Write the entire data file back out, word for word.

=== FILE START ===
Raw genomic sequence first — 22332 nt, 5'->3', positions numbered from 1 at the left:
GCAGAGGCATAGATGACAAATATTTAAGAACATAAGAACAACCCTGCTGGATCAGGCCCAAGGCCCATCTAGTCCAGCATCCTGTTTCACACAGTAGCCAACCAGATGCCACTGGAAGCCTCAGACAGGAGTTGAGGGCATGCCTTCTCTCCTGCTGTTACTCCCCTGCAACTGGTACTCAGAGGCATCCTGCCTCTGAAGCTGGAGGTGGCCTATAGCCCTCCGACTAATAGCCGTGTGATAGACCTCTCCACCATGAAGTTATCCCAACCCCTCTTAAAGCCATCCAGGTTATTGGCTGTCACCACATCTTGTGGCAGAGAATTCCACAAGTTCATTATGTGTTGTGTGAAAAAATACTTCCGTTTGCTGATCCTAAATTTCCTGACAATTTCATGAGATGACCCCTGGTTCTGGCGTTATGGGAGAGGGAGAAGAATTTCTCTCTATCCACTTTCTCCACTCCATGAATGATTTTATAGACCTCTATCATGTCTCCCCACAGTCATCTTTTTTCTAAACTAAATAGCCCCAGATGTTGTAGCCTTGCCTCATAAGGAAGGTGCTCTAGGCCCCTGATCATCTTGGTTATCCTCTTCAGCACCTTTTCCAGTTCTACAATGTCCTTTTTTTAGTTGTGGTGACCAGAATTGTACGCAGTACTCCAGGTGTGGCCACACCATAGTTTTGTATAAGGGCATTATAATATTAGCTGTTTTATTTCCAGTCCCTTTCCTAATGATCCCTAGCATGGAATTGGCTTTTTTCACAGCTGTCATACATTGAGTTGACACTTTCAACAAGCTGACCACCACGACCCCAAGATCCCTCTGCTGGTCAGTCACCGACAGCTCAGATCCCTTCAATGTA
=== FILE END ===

Raw genomic sequence first — 22332 nt, 5'->3', positions numbered from 1 at the left:
GCAGAGGCATAGATGACAAATATTTAAGAACATAAGAACAACCCTGCTGGATCAGGCCCAAGGCCCATCTAGTCCAGCATCCTGTTTCACACAGTAGCCAACCAGATGCCACTGGAAGCCTCAGACAGGAGTTGAGGGCATGCCTTCTCTCCTGCTGTTACTCCCCTGCAACTGGTACTCAGAGGCATCCTGCCTCTGAAGCTGGAGGTGGCCTATAGCCCTCCGACTAATAGCCGTGTGATAGACCTCTCCACCATGAAGTTATCCCAACCCCTCTTAAAGCCATCCAGGTTATTGGCTGTCACCACATCTTGTGGCAGAGAATTCCACAAGTTCATTATGTGTTGTGTGAAAAAATACTTCCGTTTGCTGATCCTAAATTTCCTGACAATTTCATGAGATGACCCCTGGTTCTGGCGTTATGGGAGAGGGAGAAGAATTTCTCTCTATCCACTTTCTCCACTCCATGAATGATTTTATAGACCTCTATCATGTCTCCCCACAGTCATCTTTTTTCTAAACTAAATAGCCCCAGATGTTGTAGCCTTGCCTCATAAGGAAGGTGCTCTAGGCCCCTGATCATCTTGGTTATCCTCTTCAGCACCTTTTCCAGTTCTACAATGTCCTTTTTTTAGTTGTGGTGACCAGAATTGTACGCAGTACTCCAGGTGTGGCCACACCATAGTTTTGTATAAGGGCATTATAATATTAGCTGTTTTATTTCCAGTCCCTTTCCTAATGATCCCTAGCATGGAATTGGCTTTTTTCACAGCTGTCATACATTGAGTTGACACTTTCAACAAGCTGACCACCACGACCCCAAGATCCCTCTGCTGGTCAGTCACCGACAGCTCAGATCCCTTCAATGTA